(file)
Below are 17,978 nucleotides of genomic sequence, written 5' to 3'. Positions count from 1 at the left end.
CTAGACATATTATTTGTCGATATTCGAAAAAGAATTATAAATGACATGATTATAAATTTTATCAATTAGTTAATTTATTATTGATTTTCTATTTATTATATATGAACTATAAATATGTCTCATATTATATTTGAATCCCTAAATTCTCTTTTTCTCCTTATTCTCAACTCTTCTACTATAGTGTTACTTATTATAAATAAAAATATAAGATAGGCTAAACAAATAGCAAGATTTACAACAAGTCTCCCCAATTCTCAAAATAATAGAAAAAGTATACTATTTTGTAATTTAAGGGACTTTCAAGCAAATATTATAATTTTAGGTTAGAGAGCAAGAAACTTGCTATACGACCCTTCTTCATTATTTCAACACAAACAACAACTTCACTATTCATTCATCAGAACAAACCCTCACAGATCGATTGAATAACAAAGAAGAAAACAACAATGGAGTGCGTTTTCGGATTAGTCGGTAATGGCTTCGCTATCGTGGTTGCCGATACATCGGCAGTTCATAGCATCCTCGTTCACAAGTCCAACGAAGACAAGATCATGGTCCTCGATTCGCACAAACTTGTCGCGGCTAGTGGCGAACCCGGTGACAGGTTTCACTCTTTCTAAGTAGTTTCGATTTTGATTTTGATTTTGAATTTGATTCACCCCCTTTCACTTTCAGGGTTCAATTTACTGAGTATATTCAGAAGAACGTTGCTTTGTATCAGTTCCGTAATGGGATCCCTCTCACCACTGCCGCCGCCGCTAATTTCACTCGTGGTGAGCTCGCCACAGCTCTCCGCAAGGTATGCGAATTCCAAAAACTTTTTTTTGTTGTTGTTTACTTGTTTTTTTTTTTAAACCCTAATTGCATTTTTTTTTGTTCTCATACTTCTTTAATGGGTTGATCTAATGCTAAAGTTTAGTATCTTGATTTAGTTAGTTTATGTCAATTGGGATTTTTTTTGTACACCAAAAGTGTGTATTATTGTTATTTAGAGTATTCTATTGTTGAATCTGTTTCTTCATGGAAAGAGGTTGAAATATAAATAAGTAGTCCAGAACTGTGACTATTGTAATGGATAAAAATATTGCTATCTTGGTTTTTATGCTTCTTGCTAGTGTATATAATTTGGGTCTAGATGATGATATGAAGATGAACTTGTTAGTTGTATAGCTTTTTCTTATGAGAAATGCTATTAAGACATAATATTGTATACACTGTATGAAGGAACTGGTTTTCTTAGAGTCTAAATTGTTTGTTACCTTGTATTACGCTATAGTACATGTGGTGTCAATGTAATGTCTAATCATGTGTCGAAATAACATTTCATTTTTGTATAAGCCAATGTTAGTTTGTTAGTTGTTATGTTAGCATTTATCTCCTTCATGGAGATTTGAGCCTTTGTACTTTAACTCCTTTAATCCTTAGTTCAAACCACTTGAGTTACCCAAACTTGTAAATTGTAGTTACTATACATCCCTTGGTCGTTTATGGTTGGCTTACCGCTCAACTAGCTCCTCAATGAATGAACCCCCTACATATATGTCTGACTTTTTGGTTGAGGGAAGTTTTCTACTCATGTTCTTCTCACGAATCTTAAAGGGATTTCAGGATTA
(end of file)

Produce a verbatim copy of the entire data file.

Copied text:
Below are 17,978 nucleotides of genomic sequence, written 5' to 3'. Positions count from 1 at the left end.
CTAGACATATTATTTGTCGATATTCGAAAAAGAATTATAAATGACATGATTATAAATTTTATCAATTAGTTAATTTATTATTGATTTTCTATTTATTATATATGAACTATAAATATGTCTCATATTATATTTGAATCCCTAAATTCTCTTTTTCTCCTTATTCTCAACTCTTCTACTATAGTGTTACTTATTATAAATAAAAATATAAGATAGGCTAAACAAATAGCAAGATTTACAACAAGTCTCCCCAATTCTCAAAATAATAGAAAAAGTATACTATTTTGTAATTTAAGGGACTTTCAAGCAAATATTATAATTTTAGGTTAGAGAGCAAGAAACTTGCTATACGACCCTTCTTCATTATTTCAACACAAACAACAACTTCACTATTCATTCATCAGAACAAACCCTCACAGATCGATTGAATAACAAAGAAGAAAACAACAATGGAGTGCGTTTTCGGATTAGTCGGTAATGGCTTCGCTATCGTGGTTGCCGATACATCGGCAGTTCATAGCATCCTCGTTCACAAGTCCAACGAAGACAAGATCATGGTCCTCGATTCGCACAAACTTGTCGCGGCTAGTGGCGAACCCGGTGACAGGTTTCACTCTTTCTAAGTAGTTTCGATTTTGATTTTGATTTTGAATTTGATTCACCCCCTTTCACTTTCAGGGTTCAATTTACTGAGTATATTCAGAAGAACGTTGCTTTGTATCAGTTCCGTAATGGGATCCCTCTCACCACTGCCGCCGCCGCTAATTTCACTCGTGGTGAGCTCGCCACAGCTCTCCGCAAGGTATGCGAATTCCAAAAACTTTTTTTTGTTGTTGTTTACTTGTTTTTTTTTTTAAACCCTAATTGCATTTTTTTTTGTTCTCATACTTCTTTAATGGGTTGATCTAATGCTAAAGTTTAGTATCTTGATTTAGTTAGTTTATGTCAATTGGGATTTTTTTTGTACACCAAAAGTGTGTATTATTGTTATTTAGAGTATTCTATTGTTGAATCTGTTTCTTCATGGAAAGAGGTTGAAATATAAATAAGTAGTCCAGAACTGTGACTATTGTAATGGATAAAAATATTGCTATCTTGGTTTTTATGCTTCTTGCTAGTGTATATAATTTGGGTCTAGATGATGATATGAAGATGAACTTGTTAGTTGTATAGCTTTTTCTTATGAGAAATGCTATTAAGACATAATATTGTATACACTGTATGAAGGAACTGGTTTTCTTAGAGTCTAAATTGTTTGTTACCTTGTATTACGCTATAGTACATGTGGTGTCAATGTAATGTCTAATCATGTGTCGAAATAACATTTCATTTTTGTATAAGCCAATGTTAGTTTGTTAGTTGTTATGTTAGCATTTATCTCCTTCATGGAGATTTGAGCCTTTGTACTTTAACTCCTTTAATCCTTAGTTCAAACCACTTGAGTTACCCAAACTTGTAAATTGTAGTTACTATACATCCCTTGGTCGTTTATGGTTGGCTTACCGCTCAACTAGCTCCTCAATGAATGAACCCCCTACATATATGTCTGACTTTTTGGTTGAGGGAAGTTTTCTACTCATGTTCTTCTCACGAATCTTAAAGGGATTTCAGGATTA